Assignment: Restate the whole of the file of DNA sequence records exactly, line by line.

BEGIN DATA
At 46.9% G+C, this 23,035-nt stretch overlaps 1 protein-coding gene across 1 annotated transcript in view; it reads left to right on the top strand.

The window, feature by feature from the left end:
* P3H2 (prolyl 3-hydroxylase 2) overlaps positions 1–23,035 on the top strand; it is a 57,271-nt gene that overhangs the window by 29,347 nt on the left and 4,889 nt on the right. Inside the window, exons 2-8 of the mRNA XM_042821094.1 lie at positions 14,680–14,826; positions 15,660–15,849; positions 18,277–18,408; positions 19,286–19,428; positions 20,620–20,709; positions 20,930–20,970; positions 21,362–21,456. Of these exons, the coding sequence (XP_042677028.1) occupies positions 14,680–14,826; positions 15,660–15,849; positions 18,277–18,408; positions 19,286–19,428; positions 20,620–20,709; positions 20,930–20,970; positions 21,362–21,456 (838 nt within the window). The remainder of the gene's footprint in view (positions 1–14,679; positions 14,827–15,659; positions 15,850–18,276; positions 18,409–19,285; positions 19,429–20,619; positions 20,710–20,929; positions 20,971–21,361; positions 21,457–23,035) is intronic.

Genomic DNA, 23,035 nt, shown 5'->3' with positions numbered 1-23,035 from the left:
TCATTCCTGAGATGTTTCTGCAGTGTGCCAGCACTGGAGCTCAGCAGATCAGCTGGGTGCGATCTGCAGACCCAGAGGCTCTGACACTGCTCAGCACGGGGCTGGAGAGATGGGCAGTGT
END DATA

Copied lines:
At 46.9% G+C, this 23,035-nt stretch overlaps 1 protein-coding gene across 1 annotated transcript in view; it reads left to right on the top strand.

The window, feature by feature from the left end:
* P3H2 (prolyl 3-hydroxylase 2) overlaps positions 1–23,035 on the top strand; it is a 57,271-nt gene that overhangs the window by 29,347 nt on the left and 4,889 nt on the right. Inside the window, exons 2-8 of the mRNA XM_042821094.1 lie at positions 14,680–14,826; positions 15,660–15,849; positions 18,277–18,408; positions 19,286–19,428; positions 20,620–20,709; positions 20,930–20,970; positions 21,362–21,456. Of these exons, the coding sequence (XP_042677028.1) occupies positions 14,680–14,826; positions 15,660–15,849; positions 18,277–18,408; positions 19,286–19,428; positions 20,620–20,709; positions 20,930–20,970; positions 21,362–21,456 (838 nt within the window). The remainder of the gene's footprint in view (positions 1–14,679; positions 14,827–15,659; positions 15,850–18,276; positions 18,409–19,285; positions 19,429–20,619; positions 20,710–20,929; positions 20,971–21,361; positions 21,457–23,035) is intronic.

Genomic DNA, 23,035 nt, shown 5'->3' with positions numbered 1-23,035 from the left:
TCATTCCTGAGATGTTTCTGCAGTGTGCCAGCACTGGAGCTCAGCAGATCAGCTGGGTGCGATCTGCAGACCCAGAGGCTCTGACACTGCTCAGCACGGGGCTGGAGAGATGGGCAGTGT